39th Avenue Greenway and Open Channel Public Art Project
144 W. Colfax Ave.
Denver, CO 80204
Entry Deadline: 11/12/18
Images - Minimum: 6, Maximum: 6
Total Media - Minimum: 6, Maximum: 6
39th Avenue Greenway and Open Channel Public Art Project
Budget: approximately $400,000 USD
Eligibility: International Artists or Artist Teams
DEADLINE: Monday, November 12, 2018 11:59 p.m. MST
The City of Denver’s Public Art Program, now in its 30th year, seeks to commission an artist or team of artists to create multiple artworks for the 39th Avenue Greenway and Open Channel Public Art Project. The new 12-acre recreational greenway between Franklin and Steele streets will serve as a safe community gathering space as well as reduce flood risks to nearby homes and businesses. The goal of the artwork is to celebrate the Clayton and Cole neighborhoods and help instill a sense of continuity throughout the Greenway by providing a progression or a narrative to unify the public spaces. The specific locations for proposed artworks are to be determined once a short list of semifinalists is selected. This commission is open internationally to artists or artist teams. The budget is approximately $400,000 USD.
The historic Montclair basin is the largest in Denver with no natural drainage. Instead of floodwater flowing through the historic Montclair creek, which was built in the early 1900s, water runs through neighborhood streets. This project will replace the city's aging infrastructure with green infrastructure that can better control storm water and improve public safety and water quality. The Greenway will stay mostly dry, and convey water only in storm events. In addition to protecting neighborhoods from damaging floodwaters, the Greenway will provide other neighborhood benefits that will be enjoyed year-round including: a multi-use path, gathering spaces and community gardens.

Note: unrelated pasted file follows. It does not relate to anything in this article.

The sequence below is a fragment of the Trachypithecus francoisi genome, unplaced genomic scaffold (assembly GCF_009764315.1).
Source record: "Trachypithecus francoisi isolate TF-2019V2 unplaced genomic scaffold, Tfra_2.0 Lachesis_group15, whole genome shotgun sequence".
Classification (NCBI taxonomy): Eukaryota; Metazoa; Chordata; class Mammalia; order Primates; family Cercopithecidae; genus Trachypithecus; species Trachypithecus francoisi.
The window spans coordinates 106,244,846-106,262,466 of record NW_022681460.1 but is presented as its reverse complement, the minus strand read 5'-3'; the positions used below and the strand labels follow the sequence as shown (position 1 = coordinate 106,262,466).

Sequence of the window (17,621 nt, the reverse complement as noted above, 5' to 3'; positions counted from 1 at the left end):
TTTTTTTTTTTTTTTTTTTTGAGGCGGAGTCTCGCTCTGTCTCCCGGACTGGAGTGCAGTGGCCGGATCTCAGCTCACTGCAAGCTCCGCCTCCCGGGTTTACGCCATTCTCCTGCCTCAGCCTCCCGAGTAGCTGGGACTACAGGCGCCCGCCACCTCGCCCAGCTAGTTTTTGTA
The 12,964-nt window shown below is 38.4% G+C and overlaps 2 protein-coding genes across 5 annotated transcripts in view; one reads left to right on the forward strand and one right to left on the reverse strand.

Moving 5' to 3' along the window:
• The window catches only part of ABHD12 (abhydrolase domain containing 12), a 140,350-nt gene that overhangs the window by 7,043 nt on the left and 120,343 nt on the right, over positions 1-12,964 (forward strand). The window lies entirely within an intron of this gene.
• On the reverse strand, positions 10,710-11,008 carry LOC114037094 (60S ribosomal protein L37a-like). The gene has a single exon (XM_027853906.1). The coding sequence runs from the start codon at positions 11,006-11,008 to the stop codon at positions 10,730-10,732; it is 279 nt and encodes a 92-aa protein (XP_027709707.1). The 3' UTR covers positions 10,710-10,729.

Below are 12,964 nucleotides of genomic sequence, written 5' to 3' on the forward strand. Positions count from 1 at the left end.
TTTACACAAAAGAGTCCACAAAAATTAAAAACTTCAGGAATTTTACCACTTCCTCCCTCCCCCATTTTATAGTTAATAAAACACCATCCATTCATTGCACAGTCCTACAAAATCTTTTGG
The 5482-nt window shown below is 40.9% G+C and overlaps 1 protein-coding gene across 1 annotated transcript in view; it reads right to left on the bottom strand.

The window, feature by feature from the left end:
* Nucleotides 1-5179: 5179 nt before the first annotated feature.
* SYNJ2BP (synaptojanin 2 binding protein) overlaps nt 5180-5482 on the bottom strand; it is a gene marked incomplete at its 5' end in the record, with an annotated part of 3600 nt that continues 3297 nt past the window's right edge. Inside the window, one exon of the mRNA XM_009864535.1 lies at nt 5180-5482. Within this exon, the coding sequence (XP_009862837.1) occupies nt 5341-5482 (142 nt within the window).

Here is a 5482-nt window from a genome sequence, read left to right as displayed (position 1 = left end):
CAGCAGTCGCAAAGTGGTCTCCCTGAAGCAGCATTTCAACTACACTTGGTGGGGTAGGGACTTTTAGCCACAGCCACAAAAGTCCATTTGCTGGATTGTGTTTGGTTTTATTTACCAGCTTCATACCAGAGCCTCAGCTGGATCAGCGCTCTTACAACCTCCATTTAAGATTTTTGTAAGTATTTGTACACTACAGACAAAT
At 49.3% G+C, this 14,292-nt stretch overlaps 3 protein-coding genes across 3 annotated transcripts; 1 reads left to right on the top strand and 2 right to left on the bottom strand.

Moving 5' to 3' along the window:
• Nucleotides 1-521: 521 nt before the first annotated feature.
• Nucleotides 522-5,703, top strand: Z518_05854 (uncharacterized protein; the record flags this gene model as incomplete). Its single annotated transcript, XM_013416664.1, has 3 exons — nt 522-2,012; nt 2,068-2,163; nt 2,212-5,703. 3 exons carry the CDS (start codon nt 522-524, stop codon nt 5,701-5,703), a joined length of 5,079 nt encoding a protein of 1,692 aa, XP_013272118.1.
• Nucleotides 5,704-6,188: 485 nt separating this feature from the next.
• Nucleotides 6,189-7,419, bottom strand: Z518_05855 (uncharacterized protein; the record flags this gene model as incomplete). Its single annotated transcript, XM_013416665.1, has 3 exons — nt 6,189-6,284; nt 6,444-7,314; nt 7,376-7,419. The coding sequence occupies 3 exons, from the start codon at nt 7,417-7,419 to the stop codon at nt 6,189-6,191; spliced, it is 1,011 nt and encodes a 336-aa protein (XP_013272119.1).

The Clayton neighborhood is primarily residential with some large industrial sites along the greenway. The neighborhood is named for the historic former George W. Clayton Trust and College located on the northwest corner of Martin Luther King Blvd. and Colorado Blvd. The college is listed on the National Register of Historic Places.
The Cole neighborhood is largely residential with industrial sites, several which have been redeveloped, or are slated for redevelopment, into mixed-use centers. Most of the neighborhood consists of single-family housing units. The neighborhood became part of Denver in 1874. It is named for Carlos M. Cole, a former superintendent of Denver Public Schools.